The book, seven years in the making, is true to the prevailing conditions and precise coordinates from which it sprang. Its twenty-seven poems, beginning on page thirteen and ending on page forty, range from four to twenty-nine lines, with most being shorter than a sonnet. Such page and word counts are closer to what we expect from a chapbook than a trade collection. Johnson has said that her manuscript was initially “twice this long, with two other sections,” and credits Gaspereau Press editor and publisher Andrew Steeves with insisting that the tundra poems had to have their own space. It is refreshing to see a publisher take such an approach—and not surprising from one who has devoted so much time and thought to the integrity of books.
Five of the poems aren’t conventional verse structures, but a map, a chart, a graph, a set of field observations and illustrations—actual “field notes,” in other words, data sets which, cannily chosen and carefully framed, justify themselves as poetry within the context of the suite. A chart plotting vegetation coverage, for example, is abruptly abandoned halfway through because the researcher’s hands are “too cold to continue.” In “Ptarmigan Observation Sheet,” the observer drops an exclamation mark when s/he finally spots a numbered metal band on the left leg of a rock ptarmigan; that one piece of punctuation does so much to let human emotion seep into and out of objective reportage.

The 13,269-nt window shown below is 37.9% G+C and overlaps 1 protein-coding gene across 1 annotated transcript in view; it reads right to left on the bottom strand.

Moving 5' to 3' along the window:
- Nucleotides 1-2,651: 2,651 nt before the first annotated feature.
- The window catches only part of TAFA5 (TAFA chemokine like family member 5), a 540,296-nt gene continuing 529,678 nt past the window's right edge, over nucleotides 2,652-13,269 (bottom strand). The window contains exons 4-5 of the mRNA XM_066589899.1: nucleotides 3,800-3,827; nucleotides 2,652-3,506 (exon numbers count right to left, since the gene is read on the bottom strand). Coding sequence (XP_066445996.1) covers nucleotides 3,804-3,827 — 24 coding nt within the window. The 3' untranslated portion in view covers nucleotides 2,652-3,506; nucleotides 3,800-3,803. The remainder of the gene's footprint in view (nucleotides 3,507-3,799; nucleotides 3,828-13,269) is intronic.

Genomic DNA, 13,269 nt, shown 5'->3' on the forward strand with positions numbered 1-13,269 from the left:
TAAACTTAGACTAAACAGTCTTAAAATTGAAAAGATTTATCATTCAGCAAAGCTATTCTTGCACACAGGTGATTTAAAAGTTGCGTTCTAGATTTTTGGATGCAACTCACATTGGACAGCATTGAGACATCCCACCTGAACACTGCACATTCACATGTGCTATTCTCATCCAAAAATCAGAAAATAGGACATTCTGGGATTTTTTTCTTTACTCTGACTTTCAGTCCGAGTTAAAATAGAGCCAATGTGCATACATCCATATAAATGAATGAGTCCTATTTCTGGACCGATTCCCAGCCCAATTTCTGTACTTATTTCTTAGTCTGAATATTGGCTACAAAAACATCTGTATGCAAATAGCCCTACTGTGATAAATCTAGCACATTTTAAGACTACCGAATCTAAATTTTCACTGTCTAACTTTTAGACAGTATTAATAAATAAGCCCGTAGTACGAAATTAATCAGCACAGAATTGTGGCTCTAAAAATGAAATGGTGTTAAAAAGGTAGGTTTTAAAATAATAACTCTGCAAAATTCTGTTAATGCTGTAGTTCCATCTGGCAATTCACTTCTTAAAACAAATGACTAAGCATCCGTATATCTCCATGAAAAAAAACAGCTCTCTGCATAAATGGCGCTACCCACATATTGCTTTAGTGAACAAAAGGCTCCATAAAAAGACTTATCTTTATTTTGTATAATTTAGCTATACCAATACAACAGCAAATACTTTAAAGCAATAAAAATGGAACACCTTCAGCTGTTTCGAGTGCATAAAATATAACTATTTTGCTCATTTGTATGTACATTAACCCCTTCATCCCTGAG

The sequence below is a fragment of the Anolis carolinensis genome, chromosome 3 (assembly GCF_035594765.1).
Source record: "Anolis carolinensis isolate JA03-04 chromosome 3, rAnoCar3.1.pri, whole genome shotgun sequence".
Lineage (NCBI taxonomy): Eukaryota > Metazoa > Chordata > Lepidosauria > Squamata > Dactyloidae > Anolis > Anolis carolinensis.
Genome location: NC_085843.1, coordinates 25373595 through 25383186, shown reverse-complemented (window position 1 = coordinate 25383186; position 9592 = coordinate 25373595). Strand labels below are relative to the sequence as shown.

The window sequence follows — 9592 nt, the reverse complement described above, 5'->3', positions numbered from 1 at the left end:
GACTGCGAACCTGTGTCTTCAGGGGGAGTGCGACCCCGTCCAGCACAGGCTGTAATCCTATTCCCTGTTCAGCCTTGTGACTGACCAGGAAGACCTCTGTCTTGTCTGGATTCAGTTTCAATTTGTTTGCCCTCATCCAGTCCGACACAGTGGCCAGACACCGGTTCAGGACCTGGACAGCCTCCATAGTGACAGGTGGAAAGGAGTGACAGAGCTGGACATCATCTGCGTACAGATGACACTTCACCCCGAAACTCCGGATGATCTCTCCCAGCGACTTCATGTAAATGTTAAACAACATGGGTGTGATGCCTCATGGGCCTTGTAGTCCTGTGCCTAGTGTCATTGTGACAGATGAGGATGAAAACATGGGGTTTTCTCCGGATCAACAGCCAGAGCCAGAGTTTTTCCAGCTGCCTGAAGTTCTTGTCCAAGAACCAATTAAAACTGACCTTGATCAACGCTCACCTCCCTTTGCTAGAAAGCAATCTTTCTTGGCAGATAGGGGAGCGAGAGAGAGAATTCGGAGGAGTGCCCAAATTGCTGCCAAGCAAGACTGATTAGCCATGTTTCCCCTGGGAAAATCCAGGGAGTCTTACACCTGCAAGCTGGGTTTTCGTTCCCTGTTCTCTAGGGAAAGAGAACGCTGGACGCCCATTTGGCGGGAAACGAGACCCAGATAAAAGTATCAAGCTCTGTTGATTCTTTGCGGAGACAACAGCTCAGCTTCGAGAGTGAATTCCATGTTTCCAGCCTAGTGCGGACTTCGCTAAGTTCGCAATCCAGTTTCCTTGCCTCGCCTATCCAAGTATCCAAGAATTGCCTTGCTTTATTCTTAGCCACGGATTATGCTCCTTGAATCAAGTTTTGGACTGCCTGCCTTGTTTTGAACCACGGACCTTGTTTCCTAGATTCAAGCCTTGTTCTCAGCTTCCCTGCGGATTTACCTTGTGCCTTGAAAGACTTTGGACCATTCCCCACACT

If poems about wilderness can be roughly filed under two rubrics, the rapturous and the restrained, Johnson’s peg their tent firmly in the tundra of the latter camp. Instead of strained lyric epiphanies, she is more likely to end a poem with “Eighteen days. / The same wool socks.” Or: “Today two caribou appear. / If these are the two I saw yesterday, / I haven’t seen four,” which alchemically converts mathematical uncertainty into spiritual awareness. Her found visual poem illustrating different patterns of growth rings in the stems of willow shrubs is a perfect foil to Field Notes’ most significant precursor, Al Purdy’s North of Summer, a book also born of a sojourn in northern latitudes. Purdy’s much-anthologized “Trees at the Arctic Circle,” a poem about an eastern species of willow, rambles over more than fifty lines and becomes as much about the poet’s own stupidity as about Salix Cordifolia. Johnson just shows us the rings, with no interpolative philosophizing. When she does indulge in a romantic “Oh,” it is not for the sublime grandeur of her surroundings, but for lowly sphagnum, which “soaks and soaks again.” This is Johnson’s gift: looking, listening, absorbing and allowing the reader to see, rather than imposing her persona on the landscape and telling us what she thinks and feels.
Zachariah Wells rides the train between Halifax and Montreal.
A MAP, A GRAPH, AN ARC!